Europe Teaches Uber to Do Business Better

(Bloomberg Opinion) -- On Monday, Uber returned to Dusseldorf, Germany, a city it was forced to abandon in 2015. This is a victory both for German regulators and for Uber, or rather, for its new version under Chief Executive Dara Khosrowshahi. It shows that the San Francisco-based company can actually function as a tech platform, rather than as a taxi business that pretends to be a tech platform.

Three years ago, Uber cut short its German expansion, quitting Hamburg, Frankfurt and Dusseldorf about a year after launching its service there. The company found out that German courts weren’t about to let it use amateur drivers without special licenses to carry passengers or insurance policies that go with them. It toyed briefly with getting its drivers licensed or recruiting people with the necessary paperwork already in place, but found out that there were too many bureaucratic requirements and that takeup among professional drivers with their own cars was low. In Germany, Uber only retained operations in Berlin and Munich, where, for the most part, a traditional taxi would arrive if one ordered a car through the Uber app.

The Dusseldorf comeback “reflects very strongly the new Uber,” according to the company’s head of German operations, Christoph Weigler. Now, the company has a three-pronged offering, all involving professional drivers only. Uber Taxi sends old-fashioned taxis to clients; UberX provides chauffeured rentals, and so does Uber Green, the electric car-hailing service.

Uber, of course, works with limousine companies, not just with individual drivers, pretty much everywhere it operates, including in the U.S. But Uber’s current German version has no room for amateurs with precarious jobs that often fail to provide a living income. Instead, it looks for partner firms employing professional drivers with all the worker protections that are normal for a wealthy European nation — or, potentially, for drivers who are independent entrepreneurs with the necessary legal status and licenses.  

If the company had always operated this way, the European Court of Justice wouldn’t have ruled last year that it provides a transport service rather than an information one.

This is a business model that makes perfect sense for a company like Uber, with its app-building expertise and worldwide network effects created by the headlong expansion under founder Travis Kalanick. It doesn’t really need the headache and expense of dealing with individual drivers, whose low incomes and sometimes insufficiently checked backgrounds tarnish its image. At the same time, by working with limo firms, it can still provide cheaper service than traditional taxis. In Dusseldorf, the 11.2-kilometer (seven-mile) taxi ride from the central train station to the airport will cost approximately 33 euros ($38). UberX and Uber Green offer the same ride for 18 to 26 euros.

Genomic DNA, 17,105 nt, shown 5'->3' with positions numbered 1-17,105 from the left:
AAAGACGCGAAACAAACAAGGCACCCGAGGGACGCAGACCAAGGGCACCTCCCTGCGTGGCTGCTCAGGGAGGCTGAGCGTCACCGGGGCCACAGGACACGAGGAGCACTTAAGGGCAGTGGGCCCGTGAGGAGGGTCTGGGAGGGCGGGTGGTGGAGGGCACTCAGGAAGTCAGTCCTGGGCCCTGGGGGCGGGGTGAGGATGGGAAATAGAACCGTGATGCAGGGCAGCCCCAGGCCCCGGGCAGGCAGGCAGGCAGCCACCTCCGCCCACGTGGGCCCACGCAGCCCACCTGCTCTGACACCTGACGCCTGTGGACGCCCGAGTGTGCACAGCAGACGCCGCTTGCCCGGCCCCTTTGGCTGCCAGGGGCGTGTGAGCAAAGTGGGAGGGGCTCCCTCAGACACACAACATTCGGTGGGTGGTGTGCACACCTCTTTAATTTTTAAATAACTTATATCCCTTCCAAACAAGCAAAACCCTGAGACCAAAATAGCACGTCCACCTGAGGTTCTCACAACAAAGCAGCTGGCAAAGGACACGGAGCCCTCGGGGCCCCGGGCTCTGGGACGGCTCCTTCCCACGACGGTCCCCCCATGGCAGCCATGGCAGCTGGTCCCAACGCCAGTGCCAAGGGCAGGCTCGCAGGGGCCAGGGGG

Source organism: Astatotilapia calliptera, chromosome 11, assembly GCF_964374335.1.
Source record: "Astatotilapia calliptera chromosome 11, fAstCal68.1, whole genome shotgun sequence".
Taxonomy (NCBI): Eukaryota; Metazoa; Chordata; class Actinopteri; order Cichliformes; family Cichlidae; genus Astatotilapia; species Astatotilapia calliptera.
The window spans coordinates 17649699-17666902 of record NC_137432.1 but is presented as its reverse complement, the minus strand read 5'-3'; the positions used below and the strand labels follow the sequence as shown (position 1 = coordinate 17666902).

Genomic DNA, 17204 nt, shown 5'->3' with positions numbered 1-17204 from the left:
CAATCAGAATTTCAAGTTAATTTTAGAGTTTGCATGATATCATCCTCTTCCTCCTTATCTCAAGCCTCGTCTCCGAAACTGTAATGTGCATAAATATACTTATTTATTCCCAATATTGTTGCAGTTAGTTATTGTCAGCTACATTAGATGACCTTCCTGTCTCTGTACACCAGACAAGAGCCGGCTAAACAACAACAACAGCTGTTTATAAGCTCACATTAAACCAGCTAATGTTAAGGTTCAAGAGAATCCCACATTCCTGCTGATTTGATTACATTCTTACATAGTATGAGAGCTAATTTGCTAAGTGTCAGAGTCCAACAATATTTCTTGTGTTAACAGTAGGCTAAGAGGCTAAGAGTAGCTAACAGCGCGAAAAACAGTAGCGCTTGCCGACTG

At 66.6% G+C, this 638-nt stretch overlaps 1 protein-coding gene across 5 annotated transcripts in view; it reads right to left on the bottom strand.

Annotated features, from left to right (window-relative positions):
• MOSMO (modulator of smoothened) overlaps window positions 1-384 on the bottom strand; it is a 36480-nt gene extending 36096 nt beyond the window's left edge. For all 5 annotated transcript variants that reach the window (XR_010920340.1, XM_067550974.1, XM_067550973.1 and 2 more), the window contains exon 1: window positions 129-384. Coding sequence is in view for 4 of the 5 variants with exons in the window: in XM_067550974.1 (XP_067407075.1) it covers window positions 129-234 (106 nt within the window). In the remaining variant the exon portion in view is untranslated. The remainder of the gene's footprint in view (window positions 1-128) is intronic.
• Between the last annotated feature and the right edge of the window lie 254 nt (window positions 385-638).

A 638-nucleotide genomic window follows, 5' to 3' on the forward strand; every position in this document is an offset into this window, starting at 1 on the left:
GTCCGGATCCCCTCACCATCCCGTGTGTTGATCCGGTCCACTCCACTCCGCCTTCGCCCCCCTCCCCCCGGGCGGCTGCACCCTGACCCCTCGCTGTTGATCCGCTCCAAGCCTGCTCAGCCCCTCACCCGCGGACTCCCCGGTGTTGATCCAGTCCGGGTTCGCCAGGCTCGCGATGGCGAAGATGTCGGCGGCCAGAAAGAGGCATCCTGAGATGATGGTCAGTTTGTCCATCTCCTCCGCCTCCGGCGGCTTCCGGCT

At the same time, taxis won’t be driven out of business because limo companies won’t drive up supply to the point of destroying their own profitability, and taxis will still be needed to ensure that every customer can find a ride.

In places where the use of unlicensed drivers is still possible, as in eastern European countries and many parts of the U.S., the fare gap can be wider and Uber can log more cheap rides. But even if that’s ultimately worth it financially, it’s a messy proposition because it means dealing with lots of unhappy individuals, as Kalanick found out when an altercation he had with a driver contributed to his dismissal as CEO — and as Uber has seen repeatedly in cases when drivers have been accused of assaulting passengers. 

No-name limo companies and taxi drivers alike will sign up with Uber because of its instant name recognition and access to travelers who use the app in multiple cities. According to Weigler, a Berlin taxi driver gets an average of two more rides per shift through Uber than through established local competitor MyTaxi. Even if the statistic is hard to confirm, it makes intuitive sense, especially in cities with a lot of tourists and business travelers. 

European regulators got a bad rap for opposing Uber’s ambitious expansion. But they probably helped the company find a better way to do business. I wouldn’t be surprised if the professional-only business model Uber uses in Germany will gradually supersede the mixed model that exists in many other countries. Perhaps it won’t allow Uber to squeeze out competition from entire national markets, as Kalanick tried to do (and failed in some large countries, notably China and Russia, where Uber now is a minority partner of local operators). That, however, isn’t strictly necessary for profitability, which has drawn a little closer under Khosrowshahi but still isn’t at hand. What is necessary, in the long run, are stability and a good reputation with clients and cities. Professionalization helps Uber’s progress in these areas, while Kalanick’s cowboy ways didn’t.

This column does not necessarily reflect the opinion of the editorial board or Bloomberg LP and its owners.

Leonid Bershidsky is a Bloomberg Opinion columnist covering European politics and business. He was the founding editor of the Russian business daily Vedomosti and founded the opinion website

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